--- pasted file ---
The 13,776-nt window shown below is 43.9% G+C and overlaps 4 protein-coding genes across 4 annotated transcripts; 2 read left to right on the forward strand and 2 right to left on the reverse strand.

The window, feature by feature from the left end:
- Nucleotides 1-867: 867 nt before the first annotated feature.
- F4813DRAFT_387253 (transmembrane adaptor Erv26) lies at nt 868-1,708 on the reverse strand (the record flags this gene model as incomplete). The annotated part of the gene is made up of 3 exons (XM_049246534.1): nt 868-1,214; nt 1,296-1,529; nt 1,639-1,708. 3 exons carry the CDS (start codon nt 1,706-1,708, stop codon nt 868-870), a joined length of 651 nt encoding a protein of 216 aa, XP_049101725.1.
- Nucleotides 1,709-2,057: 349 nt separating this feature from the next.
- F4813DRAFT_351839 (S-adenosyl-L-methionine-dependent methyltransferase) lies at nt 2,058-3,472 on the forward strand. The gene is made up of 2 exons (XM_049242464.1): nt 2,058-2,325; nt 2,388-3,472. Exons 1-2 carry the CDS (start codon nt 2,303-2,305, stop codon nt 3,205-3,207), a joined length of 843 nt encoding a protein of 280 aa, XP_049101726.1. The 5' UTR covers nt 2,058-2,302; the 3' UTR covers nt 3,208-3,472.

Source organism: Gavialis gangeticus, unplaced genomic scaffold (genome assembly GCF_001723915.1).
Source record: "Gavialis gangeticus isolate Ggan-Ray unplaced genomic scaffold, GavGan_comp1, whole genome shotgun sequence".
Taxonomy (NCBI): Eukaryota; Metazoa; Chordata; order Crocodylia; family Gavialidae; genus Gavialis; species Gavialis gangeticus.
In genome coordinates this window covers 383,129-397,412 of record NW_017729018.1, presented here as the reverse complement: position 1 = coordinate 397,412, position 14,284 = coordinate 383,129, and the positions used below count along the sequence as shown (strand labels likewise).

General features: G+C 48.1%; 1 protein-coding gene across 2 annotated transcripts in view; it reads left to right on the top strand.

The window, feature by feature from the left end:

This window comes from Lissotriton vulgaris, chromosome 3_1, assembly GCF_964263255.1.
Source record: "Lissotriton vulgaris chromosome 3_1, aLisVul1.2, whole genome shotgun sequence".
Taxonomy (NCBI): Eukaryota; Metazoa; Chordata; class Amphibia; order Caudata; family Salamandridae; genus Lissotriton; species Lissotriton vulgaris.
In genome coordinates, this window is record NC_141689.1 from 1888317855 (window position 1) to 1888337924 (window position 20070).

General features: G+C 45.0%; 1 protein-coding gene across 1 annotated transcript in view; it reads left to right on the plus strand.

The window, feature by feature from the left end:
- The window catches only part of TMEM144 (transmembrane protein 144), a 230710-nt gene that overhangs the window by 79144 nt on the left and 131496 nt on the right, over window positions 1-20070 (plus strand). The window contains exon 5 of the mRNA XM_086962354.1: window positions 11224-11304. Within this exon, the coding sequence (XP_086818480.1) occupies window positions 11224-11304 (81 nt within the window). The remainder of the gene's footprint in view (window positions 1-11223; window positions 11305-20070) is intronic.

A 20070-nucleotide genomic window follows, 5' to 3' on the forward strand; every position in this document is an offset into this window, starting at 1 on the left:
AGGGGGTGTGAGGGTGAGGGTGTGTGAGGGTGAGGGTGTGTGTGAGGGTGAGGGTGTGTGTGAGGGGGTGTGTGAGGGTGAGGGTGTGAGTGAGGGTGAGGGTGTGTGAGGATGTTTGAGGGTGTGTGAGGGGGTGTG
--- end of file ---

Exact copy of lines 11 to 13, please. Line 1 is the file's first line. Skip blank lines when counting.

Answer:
General features: G+C 48.1%; 1 protein-coding gene across 2 annotated transcripts in view; it reads left to right on the top strand.

The window, feature by feature from the left end:

This window comes from Lissotriton vulgaris, chromosome 3_1, assembly GCF_964263255.1.